Windows Vista vulnerable to long-time attack method A researcher explains that a well-known attack carried out though StickyKeys, can be exploited in Windows Vista. [SearchSecurity.com]
Cisco, IBM to merge maintenance services abroad Cisco Systems Inc. and International Business Machines Corp. said on Monday they will combine technical support services for mutual customers, highlighting increasingly close ties between the network equipment maker and computer services company. [Reuters]
Apple slip exposes eight-core Mac Pro Quad-core Xeon machine imminent? [TheReg]
Few woes mark computers’ daylight shift This weekend’s early switch to daylight-saving time was billed as a little re-enactment of the Y2K computer problem at the turn of the millennium. And as it happened, the daylight bug appeared to have equally minor results. [AP]
Time change brings ‘nightmare’ issues with Outlook, calendars Microsoft officials say the worst of the problems regarding the daylight-saving time change have passed, but some customers are still complaining of “nightmare” issues. [eWEEK]
DST switch offers lessons learned Those who survived the daylight-saving time deadline offer some words of wisdom in case the laws change yet again.[SearchWinIT.com]
The IT industry may be heading toward a state in which vendors and their channel partners focus more on service than software, according to a new report by Forrester Research. The report predicts that a confluence of four factors — commoditization, miniaturization, industrialization, and globalization — will drive major vendors to refine their products in the next five years, resulting in software that’s mostly pre-configured and requires less tinkering by system integrators (SIs) and IT departments.
The effect will be most pronounced at the high-end level of enterprise software, according to Andrew Parker, a vice president and research director at Forrester who co-wrote the report. But even smaller, regional players could be affected, especially as vendors of enterprise software look downstream in an effort to sell beyond an increasingly saturated high-end.
The increased level of pre-configured software could push some SIs back towards more of a VAR operation, with more sales employees and fewer technicians, Parker said. He added, however, that it is too soon to be sure of such a shift. Other SIs could end up as software brokers — essentially mixing and matching products for their clients — or focus on a specific niche — either a vertical industry or a specific software component.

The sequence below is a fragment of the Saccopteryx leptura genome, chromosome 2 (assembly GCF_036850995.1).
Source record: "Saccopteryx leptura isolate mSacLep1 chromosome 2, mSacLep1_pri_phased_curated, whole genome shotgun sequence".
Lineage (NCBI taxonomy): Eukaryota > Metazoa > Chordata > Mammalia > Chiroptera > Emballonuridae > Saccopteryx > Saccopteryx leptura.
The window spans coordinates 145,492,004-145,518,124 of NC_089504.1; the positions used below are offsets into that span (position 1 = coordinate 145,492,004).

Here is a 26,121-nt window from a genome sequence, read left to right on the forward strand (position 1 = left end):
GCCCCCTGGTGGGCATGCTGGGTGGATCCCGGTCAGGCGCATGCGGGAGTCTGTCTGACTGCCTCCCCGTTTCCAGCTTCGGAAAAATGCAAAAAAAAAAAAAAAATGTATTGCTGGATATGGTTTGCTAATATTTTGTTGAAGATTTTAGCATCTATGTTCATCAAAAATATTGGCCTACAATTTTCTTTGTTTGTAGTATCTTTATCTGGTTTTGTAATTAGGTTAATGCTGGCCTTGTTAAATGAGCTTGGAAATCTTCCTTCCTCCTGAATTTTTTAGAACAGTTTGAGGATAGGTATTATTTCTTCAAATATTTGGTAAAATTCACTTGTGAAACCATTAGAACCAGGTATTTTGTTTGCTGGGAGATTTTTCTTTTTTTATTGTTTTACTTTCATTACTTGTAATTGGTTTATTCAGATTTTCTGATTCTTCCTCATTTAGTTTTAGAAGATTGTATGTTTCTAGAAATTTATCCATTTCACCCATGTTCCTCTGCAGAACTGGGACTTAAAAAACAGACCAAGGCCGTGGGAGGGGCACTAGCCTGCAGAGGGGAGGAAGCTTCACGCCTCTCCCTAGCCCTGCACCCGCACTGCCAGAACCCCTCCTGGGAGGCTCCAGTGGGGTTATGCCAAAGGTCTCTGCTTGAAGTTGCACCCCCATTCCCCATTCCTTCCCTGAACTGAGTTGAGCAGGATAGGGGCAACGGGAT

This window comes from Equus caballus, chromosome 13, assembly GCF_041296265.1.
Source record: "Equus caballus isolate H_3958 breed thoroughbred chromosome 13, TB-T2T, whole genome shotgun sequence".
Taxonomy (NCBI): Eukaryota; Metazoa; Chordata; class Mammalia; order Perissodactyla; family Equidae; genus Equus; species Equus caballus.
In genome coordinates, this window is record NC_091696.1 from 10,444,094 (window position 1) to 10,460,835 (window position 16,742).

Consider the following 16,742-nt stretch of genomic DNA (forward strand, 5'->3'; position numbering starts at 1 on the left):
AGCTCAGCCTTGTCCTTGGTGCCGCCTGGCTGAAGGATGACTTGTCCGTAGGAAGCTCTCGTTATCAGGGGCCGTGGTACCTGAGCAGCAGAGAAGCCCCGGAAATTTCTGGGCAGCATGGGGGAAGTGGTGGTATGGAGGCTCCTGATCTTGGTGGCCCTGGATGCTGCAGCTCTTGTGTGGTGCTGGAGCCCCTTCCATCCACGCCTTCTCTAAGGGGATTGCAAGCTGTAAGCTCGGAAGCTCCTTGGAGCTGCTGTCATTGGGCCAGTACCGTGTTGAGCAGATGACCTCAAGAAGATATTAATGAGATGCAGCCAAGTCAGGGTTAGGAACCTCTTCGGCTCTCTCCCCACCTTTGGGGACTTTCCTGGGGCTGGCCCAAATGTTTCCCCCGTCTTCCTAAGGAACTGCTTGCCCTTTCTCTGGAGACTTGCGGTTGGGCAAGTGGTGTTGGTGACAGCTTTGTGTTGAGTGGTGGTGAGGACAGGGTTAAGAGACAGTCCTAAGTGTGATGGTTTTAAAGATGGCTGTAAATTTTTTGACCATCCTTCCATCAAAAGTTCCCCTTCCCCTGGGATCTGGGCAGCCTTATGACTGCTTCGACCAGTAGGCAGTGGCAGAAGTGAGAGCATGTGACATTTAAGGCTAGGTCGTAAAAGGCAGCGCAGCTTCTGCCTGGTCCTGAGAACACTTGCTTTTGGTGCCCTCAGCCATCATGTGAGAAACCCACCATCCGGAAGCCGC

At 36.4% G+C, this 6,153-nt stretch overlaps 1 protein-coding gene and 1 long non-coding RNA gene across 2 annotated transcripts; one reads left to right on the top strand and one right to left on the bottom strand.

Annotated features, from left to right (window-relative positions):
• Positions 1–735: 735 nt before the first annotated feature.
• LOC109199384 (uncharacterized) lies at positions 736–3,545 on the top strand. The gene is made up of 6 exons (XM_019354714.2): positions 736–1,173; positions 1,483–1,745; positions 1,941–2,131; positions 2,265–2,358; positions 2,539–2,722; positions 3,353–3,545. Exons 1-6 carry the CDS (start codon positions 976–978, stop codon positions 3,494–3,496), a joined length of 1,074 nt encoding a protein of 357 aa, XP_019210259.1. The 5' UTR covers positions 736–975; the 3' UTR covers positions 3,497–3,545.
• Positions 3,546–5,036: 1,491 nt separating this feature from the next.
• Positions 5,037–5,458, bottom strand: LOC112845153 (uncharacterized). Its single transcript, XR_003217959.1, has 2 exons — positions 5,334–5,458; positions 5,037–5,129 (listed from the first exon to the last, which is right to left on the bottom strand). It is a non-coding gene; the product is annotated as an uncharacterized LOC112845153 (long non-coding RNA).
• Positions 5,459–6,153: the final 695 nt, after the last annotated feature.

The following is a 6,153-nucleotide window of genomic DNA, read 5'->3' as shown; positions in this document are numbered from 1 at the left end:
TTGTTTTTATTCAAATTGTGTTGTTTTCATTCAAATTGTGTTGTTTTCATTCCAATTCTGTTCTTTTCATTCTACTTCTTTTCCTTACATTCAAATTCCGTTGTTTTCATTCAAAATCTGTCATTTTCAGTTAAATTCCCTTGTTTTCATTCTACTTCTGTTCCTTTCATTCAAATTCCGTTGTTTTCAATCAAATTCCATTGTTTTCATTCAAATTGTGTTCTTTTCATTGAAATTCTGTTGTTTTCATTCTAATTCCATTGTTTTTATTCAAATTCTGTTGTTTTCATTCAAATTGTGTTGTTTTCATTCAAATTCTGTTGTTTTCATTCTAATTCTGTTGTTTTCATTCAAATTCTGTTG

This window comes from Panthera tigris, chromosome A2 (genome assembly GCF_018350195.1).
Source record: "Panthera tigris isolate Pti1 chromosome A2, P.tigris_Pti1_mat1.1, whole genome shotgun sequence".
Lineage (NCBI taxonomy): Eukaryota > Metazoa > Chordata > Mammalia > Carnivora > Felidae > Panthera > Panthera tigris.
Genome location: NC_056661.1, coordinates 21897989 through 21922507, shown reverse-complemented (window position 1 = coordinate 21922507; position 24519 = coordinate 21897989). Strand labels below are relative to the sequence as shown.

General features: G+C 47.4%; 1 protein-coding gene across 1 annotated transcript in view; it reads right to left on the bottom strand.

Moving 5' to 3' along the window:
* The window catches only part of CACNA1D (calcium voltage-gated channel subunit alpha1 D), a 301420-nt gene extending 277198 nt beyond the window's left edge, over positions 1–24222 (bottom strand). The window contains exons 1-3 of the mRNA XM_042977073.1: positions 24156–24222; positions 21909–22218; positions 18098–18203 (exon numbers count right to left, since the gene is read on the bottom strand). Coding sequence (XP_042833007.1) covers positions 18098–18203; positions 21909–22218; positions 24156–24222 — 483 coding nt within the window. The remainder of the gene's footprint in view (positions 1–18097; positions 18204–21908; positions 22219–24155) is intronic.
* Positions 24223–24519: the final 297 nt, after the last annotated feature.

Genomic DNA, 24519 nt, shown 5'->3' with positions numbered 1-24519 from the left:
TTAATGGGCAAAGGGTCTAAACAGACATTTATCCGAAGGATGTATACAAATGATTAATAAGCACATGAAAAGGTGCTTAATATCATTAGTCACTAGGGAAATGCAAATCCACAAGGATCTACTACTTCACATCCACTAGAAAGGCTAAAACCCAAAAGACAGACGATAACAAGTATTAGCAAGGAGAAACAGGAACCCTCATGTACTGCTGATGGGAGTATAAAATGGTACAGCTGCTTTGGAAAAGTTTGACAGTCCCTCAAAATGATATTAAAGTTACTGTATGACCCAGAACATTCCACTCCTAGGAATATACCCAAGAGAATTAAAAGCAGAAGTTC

A new report by IDC shows EMC Corporation as the leading revenue-generator worlwide in the external disk-storage systems market at 22.1%. In second place is IBM with 18.6% surpassing Hewlett Packard Corp. which posted 13.7% in the fourth quarter of 2006. IDC’s figures for 2006 also revealed EMC had a 21.9 market share, with IBM at 15.1% and HP’s with 14.3%.
For disk storage, IBM has been behind HP for about a decade and only last year closed the gap.
IBM also moved up in the software market, with revenue growth of 10.3% in the fourth quarter of 2006 compared to a year earlier and 28.2% for 2006, compared to 2005.
IDC’s numbers shore up a Gartner, Inc. report published last week that showed IBM leading HP in worldwide external controller-based (ECB) disk storage in 2006, posting a 15.8% market share to HP’s 13.1%. Another IDC report covering the worldwide server systems market, which was published in February, showed IBM in the number one spot with HP, Sun Microsystems, Dell and Fujitsu following behind in that order.
Some interesting Linux Ubuntu news came out of France today. Citing reduced cost and added value to users, the French parliament has decided to make the switch from Windows based machines to Linux Ubuntu. The contract was awarded to two open source software resellers, Linagora and Unilog. This deal is probably as close to El Dorado as these two resellers will ever come.
Creating reoccurring streams of revenue has been the mantra that I’ve been hearing from VARs, vendors and analysts since SearchITChannel.com launched in October. While I don’t know the intricacies of the French political system if their system is anything like the one we have in the States, this is the pot of gold at the end of the rainbow. I’m speculating, but it seems like the installation, transitioning and support revenue that is created essentially turns these two companies into government contractors. I say good for them.